The water level at Lake Powell, the massive reservoir on the Colorado River whose southern reaches straddle the Utah-Arizona border, hit a record low this week, sinking to just 3,522 feet above sea level. A 23-year megadrought combined with climate change has left the reservoir at just 22 percent of its capacity—so low that it threatens to cause the collapse of a water supply system serving 40 million people throughout the arid west.
Created by the 1963 construction of the Glen Canyon Dam, Lake Powell is the nation’s second-largest reservoir. Over the past year, federal officials have ordered emergency water releases from upstream reservoirs, such as Utah’s Flaming Gorge, to prop up the lake and keep the dam’s turbines turning and providing electricity. While this year’s above average snowpack may help, even the Bureau of Reclamation, which historically has wildly overestimated the Colorado River’s flow, expects Lake Powell to drop another 30 feet by September.
One underappreciated element of this looming crisis is Glen Canyon Dam itself. If the water level in Lake Powell falls another 150 feet from its current level, the reservoir will hit dead pool, meaning that the Colorado River will no longer run through the dam, stopping flow to booming populations in Arizona and Nevada, as well as to Mexico and the agricultural areas of California’s Imperial Valley.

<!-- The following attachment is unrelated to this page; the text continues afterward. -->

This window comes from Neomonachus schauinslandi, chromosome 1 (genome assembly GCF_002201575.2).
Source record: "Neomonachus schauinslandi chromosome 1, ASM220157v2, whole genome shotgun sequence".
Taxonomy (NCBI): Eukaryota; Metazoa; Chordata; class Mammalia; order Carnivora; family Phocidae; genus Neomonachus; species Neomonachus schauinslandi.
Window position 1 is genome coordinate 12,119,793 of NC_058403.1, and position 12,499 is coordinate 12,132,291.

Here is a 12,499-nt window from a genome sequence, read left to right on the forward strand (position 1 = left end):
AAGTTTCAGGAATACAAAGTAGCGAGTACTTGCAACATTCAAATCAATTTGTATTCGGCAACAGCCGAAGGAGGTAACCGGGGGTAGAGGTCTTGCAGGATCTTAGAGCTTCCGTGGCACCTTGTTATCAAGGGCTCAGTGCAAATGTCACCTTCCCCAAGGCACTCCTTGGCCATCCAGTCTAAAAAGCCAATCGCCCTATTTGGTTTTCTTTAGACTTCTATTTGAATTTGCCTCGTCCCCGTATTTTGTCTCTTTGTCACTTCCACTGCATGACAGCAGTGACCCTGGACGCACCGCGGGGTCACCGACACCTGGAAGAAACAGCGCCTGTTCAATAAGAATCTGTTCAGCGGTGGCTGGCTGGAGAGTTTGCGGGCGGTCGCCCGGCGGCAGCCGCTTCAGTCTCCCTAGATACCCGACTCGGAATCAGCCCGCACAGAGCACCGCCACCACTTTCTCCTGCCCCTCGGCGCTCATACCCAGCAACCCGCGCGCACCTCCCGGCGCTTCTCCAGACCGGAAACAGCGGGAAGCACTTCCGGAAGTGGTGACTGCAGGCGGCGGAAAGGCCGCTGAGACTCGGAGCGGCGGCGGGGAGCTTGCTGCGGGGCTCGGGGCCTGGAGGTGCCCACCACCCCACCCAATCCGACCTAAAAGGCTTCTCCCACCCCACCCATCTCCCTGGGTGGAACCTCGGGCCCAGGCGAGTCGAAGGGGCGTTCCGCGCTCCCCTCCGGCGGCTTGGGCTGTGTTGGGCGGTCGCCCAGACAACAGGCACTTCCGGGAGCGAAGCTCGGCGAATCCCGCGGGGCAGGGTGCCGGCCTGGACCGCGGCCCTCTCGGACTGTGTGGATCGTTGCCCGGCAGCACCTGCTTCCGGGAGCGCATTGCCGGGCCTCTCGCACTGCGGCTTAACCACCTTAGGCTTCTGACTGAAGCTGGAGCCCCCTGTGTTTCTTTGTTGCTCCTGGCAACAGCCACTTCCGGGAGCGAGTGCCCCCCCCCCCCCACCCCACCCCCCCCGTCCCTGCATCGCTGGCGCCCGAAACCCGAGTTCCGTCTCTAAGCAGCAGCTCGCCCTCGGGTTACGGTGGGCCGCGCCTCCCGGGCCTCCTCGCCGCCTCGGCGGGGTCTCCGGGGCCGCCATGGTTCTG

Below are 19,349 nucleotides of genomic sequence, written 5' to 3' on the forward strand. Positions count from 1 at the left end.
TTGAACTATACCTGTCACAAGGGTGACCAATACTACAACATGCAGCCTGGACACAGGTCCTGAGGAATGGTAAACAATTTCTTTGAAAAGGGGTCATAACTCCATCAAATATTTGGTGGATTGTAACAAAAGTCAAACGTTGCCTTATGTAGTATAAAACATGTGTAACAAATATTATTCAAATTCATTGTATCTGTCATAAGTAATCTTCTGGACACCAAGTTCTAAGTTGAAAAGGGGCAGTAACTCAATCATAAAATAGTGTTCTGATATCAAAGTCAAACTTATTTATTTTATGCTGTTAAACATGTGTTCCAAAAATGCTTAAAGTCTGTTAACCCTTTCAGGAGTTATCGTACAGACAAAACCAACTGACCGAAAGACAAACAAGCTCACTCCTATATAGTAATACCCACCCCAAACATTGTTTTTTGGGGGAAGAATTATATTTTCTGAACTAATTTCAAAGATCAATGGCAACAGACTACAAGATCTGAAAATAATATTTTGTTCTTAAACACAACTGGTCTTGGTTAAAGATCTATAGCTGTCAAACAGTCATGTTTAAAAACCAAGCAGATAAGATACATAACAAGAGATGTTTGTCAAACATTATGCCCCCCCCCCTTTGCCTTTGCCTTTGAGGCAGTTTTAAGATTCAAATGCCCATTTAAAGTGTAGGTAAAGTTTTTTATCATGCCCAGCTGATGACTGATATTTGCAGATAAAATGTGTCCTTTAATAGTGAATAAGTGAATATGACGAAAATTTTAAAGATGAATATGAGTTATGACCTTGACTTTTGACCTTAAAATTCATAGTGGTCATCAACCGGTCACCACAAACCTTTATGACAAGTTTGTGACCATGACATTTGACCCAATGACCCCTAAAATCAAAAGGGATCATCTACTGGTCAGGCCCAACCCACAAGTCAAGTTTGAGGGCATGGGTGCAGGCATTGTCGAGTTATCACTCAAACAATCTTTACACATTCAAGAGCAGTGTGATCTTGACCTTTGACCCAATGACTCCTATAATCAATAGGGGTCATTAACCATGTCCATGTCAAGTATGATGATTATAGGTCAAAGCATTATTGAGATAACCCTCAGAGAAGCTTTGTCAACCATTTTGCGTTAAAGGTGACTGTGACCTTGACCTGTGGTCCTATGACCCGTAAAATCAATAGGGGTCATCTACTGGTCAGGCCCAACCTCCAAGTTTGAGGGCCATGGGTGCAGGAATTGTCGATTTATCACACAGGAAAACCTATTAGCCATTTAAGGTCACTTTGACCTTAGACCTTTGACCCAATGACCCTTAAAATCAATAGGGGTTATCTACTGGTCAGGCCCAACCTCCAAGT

“Lake Powell is quickly approaching the point at which it may soon become physically impossible to pass enough water through the dam,” warned an August report by regional environmental groups. “Such an event would likely be the most calamitous in the Colorado River System’s history, causing legal complications, economic harm, and a water supply crisis across the seven states and Mexico.”
Environmentalists have long hated the Glen Canyon Dam, which submerged beautiful canyons, caused environmental degradation, and harmed endangered fish in the Grand Canyon. Edward Abbey’s landmark novel The Monkey Wrench Gang was based on a plot to blow up the structure.
At this point, blowing up the dam might not be such a bad idea. Scientists have known for a long time that the dam is obsolete. With its antique and poorly-designed plumbing, the dam simply won’t function if the water behind it drops below 240 feet. Such a scenario would leave nearly 2 million acre-feet of stagnant river water stranded behind the dam, unable to reach the lower watershed.
The Bureau of Reclamation, which regulates water delivery from the Colorado River, recently proposed a new plan to keep water flowing around the dam: tunnels. But the proposal is expensive, complicated, and time consuming. John Weisheit, the founder of the Utah environmental group Living Rivers and an advocate for tearing down the dam, told the Los Angeles Times this week that the proposed modifications represented “too much investment for very little return. And it’s going to take a long, long time.”
But other water watchers are more optimistic. As Gary Wockner, director of Save the Colorado, said in a press release after viewing the Bureau’s presentation on the dam, “We’re pleased to see the federal government proposing to bypass Glen Canyon Dam with tunnels. For years, we’ve pointed out that much of the Colorado River ‘crisis’ has been caused by the mere existence of Glen Canyon Dam, and that bypassing or removing the Dam should be an obvious alternative under consideration.”